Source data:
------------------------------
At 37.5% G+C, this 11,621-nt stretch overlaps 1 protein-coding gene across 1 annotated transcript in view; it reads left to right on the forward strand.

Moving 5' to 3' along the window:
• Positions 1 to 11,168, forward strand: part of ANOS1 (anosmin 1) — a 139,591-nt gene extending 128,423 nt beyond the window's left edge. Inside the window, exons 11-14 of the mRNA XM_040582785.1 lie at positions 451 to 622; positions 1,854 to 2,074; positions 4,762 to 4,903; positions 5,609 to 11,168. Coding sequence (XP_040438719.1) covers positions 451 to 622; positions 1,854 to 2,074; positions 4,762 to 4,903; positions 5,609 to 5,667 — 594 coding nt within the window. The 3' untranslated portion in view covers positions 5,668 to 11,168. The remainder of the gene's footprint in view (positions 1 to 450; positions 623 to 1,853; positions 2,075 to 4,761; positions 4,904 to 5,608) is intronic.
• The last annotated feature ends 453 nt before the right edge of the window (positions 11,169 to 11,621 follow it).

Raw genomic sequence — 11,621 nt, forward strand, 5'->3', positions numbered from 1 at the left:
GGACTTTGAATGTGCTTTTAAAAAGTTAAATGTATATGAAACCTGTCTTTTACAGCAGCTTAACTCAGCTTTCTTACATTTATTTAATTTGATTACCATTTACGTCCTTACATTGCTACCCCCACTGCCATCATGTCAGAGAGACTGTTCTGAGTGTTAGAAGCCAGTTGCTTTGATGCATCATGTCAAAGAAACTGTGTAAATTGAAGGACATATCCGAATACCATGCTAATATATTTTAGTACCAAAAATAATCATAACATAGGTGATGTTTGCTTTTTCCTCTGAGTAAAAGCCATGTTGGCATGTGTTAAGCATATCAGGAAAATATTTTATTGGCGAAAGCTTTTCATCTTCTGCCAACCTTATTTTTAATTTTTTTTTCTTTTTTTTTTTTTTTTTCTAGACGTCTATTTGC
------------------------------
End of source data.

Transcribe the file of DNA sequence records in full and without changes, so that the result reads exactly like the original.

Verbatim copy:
At 37.5% G+C, this 11,621-nt stretch overlaps 1 protein-coding gene across 1 annotated transcript in view; it reads left to right on the forward strand.

Moving 5' to 3' along the window:
• Positions 1 to 11,168, forward strand: part of ANOS1 (anosmin 1) — a 139,591-nt gene extending 128,423 nt beyond the window's left edge. Inside the window, exons 11-14 of the mRNA XM_040582785.1 lie at positions 451 to 622; positions 1,854 to 2,074; positions 4,762 to 4,903; positions 5,609 to 11,168. Coding sequence (XP_040438719.1) covers positions 451 to 622; positions 1,854 to 2,074; positions 4,762 to 4,903; positions 5,609 to 5,667 — 594 coding nt within the window. The 3' untranslated portion in view covers positions 5,668 to 11,168. The remainder of the gene's footprint in view (positions 1 to 450; positions 623 to 1,853; positions 2,075 to 4,761; positions 4,904 to 5,608) is intronic.
• The last annotated feature ends 453 nt before the right edge of the window (positions 11,169 to 11,621 follow it).

Raw genomic sequence — 11,621 nt, forward strand, 5'->3', positions numbered from 1 at the left:
GGACTTTGAATGTGCTTTTAAAAAGTTAAATGTATATGAAACCTGTCTTTTACAGCAGCTTAACTCAGCTTTCTTACATTTATTTAATTTGATTACCATTTACGTCCTTACATTGCTACCCCCACTGCCATCATGTCAGAGAGACTGTTCTGAGTGTTAGAAGCCAGTTGCTTTGATGCATCATGTCAAAGAAACTGTGTAAATTGAAGGACATATCCGAATACCATGCTAATATATTTTAGTACCAAAAATAATCATAACATAGGTGATGTTTGCTTTTTCCTCTGAGTAAAAGCCATGTTGGCATGTGTTAAGCATATCAGGAAAATATTTTATTGGCGAAAGCTTTTCATCTTCTGCCAACCTTATTTTTAATTTTTTTTTCTTTTTTTTTTTTTTTTTCTAGACGTCTATTTGC